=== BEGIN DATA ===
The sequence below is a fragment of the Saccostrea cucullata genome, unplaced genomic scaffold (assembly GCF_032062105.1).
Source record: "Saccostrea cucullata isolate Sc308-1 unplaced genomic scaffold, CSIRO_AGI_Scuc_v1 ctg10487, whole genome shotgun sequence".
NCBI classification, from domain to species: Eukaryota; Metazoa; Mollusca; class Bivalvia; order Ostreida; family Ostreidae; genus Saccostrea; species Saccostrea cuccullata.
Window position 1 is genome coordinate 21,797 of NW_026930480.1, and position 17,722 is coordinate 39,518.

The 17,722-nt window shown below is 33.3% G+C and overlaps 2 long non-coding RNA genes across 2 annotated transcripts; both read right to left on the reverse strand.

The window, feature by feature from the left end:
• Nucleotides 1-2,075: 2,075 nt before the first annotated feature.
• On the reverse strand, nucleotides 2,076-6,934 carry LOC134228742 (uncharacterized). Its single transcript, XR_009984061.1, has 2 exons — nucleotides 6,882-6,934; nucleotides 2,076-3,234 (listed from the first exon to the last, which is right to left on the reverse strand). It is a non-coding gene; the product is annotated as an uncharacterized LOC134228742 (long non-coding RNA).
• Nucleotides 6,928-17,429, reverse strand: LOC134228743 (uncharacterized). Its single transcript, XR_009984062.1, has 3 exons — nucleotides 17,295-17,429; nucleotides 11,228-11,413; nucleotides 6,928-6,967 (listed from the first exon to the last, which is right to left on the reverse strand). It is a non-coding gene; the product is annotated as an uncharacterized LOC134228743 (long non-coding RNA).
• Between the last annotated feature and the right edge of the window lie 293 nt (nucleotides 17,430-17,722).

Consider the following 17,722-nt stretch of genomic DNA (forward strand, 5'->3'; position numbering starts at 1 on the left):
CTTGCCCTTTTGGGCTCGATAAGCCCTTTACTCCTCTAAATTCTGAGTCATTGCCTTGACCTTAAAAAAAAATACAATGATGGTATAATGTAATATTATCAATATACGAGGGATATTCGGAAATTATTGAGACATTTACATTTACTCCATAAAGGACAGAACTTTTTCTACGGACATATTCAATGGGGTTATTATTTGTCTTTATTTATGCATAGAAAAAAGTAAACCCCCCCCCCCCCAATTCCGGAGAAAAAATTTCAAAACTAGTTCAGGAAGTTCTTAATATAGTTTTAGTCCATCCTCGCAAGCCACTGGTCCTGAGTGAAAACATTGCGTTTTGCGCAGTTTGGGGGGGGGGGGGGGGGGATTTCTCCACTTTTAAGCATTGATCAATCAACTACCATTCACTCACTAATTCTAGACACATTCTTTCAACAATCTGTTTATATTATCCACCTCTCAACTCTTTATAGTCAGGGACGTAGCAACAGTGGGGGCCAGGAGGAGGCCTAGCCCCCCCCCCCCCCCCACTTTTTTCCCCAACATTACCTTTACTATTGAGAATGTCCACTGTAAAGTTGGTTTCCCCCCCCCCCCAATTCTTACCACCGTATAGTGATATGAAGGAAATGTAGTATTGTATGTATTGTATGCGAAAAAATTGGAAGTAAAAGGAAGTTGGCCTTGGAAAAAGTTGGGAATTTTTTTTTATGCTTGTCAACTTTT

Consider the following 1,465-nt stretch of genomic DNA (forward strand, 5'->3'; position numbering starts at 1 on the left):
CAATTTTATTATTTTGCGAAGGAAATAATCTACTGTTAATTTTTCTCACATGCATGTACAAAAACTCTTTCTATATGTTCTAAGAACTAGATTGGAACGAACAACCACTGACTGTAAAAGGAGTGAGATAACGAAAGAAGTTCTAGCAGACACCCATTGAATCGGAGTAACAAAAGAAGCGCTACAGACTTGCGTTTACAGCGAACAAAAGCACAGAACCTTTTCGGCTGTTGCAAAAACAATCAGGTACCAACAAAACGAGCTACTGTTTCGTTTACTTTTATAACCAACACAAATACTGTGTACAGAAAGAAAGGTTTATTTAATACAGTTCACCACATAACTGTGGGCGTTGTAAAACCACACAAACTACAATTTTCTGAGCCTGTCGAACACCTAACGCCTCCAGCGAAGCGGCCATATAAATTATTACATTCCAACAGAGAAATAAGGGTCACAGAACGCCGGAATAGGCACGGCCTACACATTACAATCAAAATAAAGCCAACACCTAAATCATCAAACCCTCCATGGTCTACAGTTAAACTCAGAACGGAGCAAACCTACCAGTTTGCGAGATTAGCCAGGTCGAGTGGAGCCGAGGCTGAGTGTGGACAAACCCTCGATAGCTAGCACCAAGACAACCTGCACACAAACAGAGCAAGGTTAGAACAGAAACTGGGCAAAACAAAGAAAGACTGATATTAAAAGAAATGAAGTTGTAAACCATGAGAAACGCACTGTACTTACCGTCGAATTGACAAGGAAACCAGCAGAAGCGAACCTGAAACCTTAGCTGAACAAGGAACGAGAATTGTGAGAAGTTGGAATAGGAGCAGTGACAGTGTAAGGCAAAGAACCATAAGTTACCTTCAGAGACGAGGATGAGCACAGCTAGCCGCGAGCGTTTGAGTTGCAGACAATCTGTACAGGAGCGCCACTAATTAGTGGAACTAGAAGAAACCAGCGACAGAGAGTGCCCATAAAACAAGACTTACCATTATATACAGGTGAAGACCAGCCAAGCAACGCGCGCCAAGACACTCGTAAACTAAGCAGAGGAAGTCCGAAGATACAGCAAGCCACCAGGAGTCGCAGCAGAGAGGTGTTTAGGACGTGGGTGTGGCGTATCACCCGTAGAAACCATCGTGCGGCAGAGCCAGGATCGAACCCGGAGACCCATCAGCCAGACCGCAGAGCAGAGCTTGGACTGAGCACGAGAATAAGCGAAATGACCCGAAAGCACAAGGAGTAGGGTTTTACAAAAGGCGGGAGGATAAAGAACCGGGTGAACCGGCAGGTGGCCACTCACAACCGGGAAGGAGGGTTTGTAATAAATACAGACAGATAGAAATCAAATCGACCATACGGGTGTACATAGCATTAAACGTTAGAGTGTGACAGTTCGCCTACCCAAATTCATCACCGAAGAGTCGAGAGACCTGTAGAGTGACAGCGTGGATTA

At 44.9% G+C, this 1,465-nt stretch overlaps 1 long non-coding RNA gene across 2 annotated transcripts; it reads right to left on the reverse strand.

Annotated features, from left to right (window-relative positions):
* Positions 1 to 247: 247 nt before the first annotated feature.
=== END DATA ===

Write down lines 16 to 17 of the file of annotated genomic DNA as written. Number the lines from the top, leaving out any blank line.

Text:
Annotated features, from left to right (window-relative positions):
* Positions 1 to 247: 247 nt before the first annotated feature.